Connect with us


Report an Invasive Species

Yellow nutsedge

Yellow nutsedge

Yellow nutsedge

(Cyperus esculentus)

Priority: -  Contain

Tags: Agricultural | Medicinal | Edible

Identification and Reproduction

Identification: 

  • Yellow nutsedge grows a single stem from a tuber root up to 90 cm tall. 
  • Stems are triangular and give rise to thin leaves. 
  • Leaves are shiny and yellow to green with a distinct mid-vein to a pointed tip. Their appearance resembles grass. 

 

  • Flowers are found in the form of a terminal spikelet. They are golden brown or straw coloured and grow from the central stem. The floral spikelets grow perpendicular to the flowerstalk with spikes narrow, linear and flat. 
  • Its blooming period occurs through mid-summer to early fall. 

Reproduction: 

  • Its tubers and roots become intertwined and layered within the soil. Tuber can remain viable in the soil for 4 years and can regenerate new plants. 
  • Because of its layered root system this plant is very difficult to completely remove after it has established. 
  • Patches can extend and grow a metre a year. 
  • Also reproduce by seeds which are easily dispersed by agricultural activities, soil transportation, water and wind.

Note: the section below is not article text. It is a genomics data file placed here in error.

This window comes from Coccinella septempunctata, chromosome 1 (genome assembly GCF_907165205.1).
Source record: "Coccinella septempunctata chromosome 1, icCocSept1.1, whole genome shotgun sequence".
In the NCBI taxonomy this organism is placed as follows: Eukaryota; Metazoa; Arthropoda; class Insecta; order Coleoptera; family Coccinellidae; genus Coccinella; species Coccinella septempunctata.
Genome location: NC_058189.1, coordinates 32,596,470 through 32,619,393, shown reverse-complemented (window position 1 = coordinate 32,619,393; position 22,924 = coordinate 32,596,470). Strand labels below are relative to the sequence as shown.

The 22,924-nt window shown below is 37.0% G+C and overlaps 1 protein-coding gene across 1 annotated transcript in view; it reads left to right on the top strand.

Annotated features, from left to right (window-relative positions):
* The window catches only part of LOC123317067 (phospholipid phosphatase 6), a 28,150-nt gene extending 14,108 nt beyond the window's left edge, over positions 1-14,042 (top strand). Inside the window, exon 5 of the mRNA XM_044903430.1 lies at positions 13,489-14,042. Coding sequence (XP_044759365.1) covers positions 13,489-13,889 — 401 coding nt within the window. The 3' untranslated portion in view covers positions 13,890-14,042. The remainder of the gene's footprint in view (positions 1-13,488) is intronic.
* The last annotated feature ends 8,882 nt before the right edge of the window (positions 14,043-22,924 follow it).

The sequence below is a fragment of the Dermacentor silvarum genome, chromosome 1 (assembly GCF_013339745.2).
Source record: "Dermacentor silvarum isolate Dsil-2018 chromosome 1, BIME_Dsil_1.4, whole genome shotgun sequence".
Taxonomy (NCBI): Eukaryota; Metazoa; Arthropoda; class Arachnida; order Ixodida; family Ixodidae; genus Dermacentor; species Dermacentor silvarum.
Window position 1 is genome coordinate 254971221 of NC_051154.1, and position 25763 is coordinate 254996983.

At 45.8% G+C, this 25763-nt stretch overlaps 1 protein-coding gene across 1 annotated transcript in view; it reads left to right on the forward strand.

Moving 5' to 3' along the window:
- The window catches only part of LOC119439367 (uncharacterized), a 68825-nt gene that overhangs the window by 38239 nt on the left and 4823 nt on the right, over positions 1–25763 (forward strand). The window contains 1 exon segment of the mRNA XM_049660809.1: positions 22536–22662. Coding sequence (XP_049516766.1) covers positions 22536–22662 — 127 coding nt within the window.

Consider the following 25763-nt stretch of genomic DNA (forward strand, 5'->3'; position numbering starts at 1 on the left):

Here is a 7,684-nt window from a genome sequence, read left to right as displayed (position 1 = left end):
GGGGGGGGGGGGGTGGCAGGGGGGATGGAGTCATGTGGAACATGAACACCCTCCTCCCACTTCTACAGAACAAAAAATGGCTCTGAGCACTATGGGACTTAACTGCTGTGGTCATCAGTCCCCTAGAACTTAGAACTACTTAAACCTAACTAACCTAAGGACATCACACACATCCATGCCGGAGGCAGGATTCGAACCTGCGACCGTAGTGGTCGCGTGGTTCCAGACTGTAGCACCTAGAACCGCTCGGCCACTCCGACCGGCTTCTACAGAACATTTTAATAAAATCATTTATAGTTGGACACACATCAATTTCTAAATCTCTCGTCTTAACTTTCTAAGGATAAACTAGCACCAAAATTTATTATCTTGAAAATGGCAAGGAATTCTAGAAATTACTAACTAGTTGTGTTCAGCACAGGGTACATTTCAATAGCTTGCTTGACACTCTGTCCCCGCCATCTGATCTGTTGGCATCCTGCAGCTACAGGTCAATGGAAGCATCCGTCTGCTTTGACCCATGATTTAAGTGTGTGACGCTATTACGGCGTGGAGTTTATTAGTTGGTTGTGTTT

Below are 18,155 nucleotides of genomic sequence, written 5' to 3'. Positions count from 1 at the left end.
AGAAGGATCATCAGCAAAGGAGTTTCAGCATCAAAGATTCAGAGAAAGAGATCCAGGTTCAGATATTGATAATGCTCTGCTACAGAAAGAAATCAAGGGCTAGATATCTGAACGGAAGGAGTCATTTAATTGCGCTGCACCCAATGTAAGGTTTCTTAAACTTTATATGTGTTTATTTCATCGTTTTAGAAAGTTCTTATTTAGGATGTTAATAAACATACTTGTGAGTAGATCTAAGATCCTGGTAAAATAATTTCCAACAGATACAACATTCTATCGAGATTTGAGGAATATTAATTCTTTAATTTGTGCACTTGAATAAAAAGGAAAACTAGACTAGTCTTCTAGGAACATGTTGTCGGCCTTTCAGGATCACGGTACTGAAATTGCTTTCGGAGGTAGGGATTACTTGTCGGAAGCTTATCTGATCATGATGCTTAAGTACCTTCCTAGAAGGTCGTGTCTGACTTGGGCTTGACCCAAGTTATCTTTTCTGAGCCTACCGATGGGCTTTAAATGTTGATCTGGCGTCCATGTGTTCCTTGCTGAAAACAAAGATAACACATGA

Habitat & Ecology

  • Known as a quick colonizer and can take advantage of recently disturbed sites. 
  • It prefers moist or wet soils and is often found growing in muddy or shallow waters. 
  • It is commonly found in wet fields, irrigated cropfields, riverbanks, roadsides and ditches. 
  • Currently found on all continents except Antarctica and has been observed as far north as Alaska.

Impacts

Social: 

  • A common crop contaminant, it is a common weed of potato and soybean crops. 
  • Reduces light, water and nutrient availability for agricultural crops. 

Ecological: 

  • Can grow into a dense monocultural. 
  • Good competitors for light, water and nutrients. Will out-compete native vegetation. 

Management

Mechanical/Manual Control: 

  • Prevent plants from developing tubers by removing young plants as soon as possible.
  • If plants have already formed tubers then dig 20-30 cm into the soil to remove the roots. 
  • Tilling the soil will only be successful on young infestations that have yet to form tubers. 
  • If environmental conditions are wet be sure to try and alter the landscape to prevent establishment. 

Chemical Control: 

  • Currently glyphosate is the only chemical registered for use on yellow nutsedge in Canada. 
  • Please carefully read product labels prior to application. 

Resources

For more details check out the Invasive Species Compendium datasheet on Cyperus esculentus (yellow nutsedge). 

Download the BC's Invasive Species Alert for Yellow Nutsedge here. 

Download the Alberta Invasive Species Council's factsheet on Yellow Nutsedge here

Header photo (Blahedo).